This week I had the honour of meeting the new Lady Captains courtesy of an invitation by the chairman of Kenya Ladies Golf Union.
I also look forward to meeting the new Nairobi District Captains at their first meeting at the Muthaiga Golf Club next week. Then the week after next, all the new Men Captains, Lady Captains and golf administrators of all the clubs in Kenya meet in Nairobi for the annual training.
At the beginning of their terms, Golf Captains, just like our political leaders, will be heard saying that they were asked by “their people” to offer their services. However, unlike our members of parliament, Captains don’t get paid for their services.
Over and above the time they spend, some even end up spending their hard earned money in the service of their clubs. They receive a myriad of demands from the members. At the end of their term, the members will expect Captains to host a lavish Captain’s Prize.
In the midst of all these, Captains may start majoring in the minors. They lose focus on what is important in administering the game of golf. They never take time to question why certain things are done in a certain way or why they are done at all. When they think that a task is beneath them, they lump it on the duties of the golf administrator or the golf professional at their club.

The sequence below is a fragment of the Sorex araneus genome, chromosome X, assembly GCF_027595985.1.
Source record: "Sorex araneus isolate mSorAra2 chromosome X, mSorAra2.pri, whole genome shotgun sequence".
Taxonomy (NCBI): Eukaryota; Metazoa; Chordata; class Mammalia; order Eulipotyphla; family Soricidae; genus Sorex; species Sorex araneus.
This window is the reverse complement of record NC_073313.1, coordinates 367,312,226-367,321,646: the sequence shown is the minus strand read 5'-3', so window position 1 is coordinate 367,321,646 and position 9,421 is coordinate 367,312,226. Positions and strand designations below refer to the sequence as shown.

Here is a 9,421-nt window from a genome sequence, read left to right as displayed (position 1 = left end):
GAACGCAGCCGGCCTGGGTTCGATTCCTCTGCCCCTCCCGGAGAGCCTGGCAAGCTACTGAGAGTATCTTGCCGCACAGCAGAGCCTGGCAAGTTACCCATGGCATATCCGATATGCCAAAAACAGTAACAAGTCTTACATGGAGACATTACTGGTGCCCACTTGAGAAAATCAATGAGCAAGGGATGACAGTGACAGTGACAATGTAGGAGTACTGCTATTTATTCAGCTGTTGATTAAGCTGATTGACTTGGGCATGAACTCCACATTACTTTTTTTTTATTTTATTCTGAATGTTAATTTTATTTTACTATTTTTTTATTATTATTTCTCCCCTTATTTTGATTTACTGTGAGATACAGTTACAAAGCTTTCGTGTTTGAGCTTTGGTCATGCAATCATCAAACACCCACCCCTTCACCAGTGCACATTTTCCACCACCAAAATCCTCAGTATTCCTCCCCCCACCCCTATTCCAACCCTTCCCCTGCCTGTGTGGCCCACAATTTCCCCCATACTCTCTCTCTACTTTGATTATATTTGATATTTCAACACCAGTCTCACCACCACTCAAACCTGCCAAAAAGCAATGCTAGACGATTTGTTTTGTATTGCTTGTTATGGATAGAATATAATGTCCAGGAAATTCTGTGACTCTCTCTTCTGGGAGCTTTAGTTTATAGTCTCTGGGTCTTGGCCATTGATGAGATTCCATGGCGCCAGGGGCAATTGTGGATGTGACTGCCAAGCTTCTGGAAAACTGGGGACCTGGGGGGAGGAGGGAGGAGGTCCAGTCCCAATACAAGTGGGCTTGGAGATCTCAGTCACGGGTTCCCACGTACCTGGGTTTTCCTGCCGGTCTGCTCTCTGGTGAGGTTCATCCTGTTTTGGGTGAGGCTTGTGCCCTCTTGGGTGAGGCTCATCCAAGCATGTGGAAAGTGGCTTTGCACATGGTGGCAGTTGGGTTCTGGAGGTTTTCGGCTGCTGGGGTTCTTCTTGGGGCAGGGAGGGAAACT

This laissez-faire attitude by captains and abdication of responsibility to golf administrators has over the years led to the death of essential committees.
The golf administrator has now taken the responsibility of the handicap and competition committees, which are not only pivotal in running the golf section, but are also mandatory.
If the Golf Captain will go through their term without learning the Rules of Golf, how will the new golfer ever learn? Is it any wonder that we are seeing rules being flouted?
If some of the following things happen at your club, and you have accepted them as normal, then you need to not only request that your captain attend a rules school, but demand to see their certificate as proof that they attended:
You have had no competition committee and in the event of a query on the rules during a competition, you ask your golf professional or one of the low handicapped golfers (who may be very well versed with mythical rules).
The starting time indicated on the draw is merely a suggestion and you are free to tee off at any time. The interval given for a fourball is eight minutes and it can be reduced to seven if there are more entries than the eight minutes will allow.
Golfers have been disqualified for putting the wrong stableford points, failing to add up their hole by hole scores, failing to write their home club or membership number on their score card.
You still have call holes.
Your club has never had a handicap review and there are golfers, with “valid” handicaps on your handicap list that have not returned a single card for a competition for the last two years. The last time you heard of a handicap committee was before CONGU was introduced.
The only format played is individual strokeplay (either stableford or medal rounds). If the only times you’ve played a match play format have been during the league matches, then you fall in this category.
Dear Captain, you are steward of this ship in as far as golf matters are concerned. Do your people a favour and learn the Rules of Golf.
The author is a Kenya Golf Union Executive [email protected]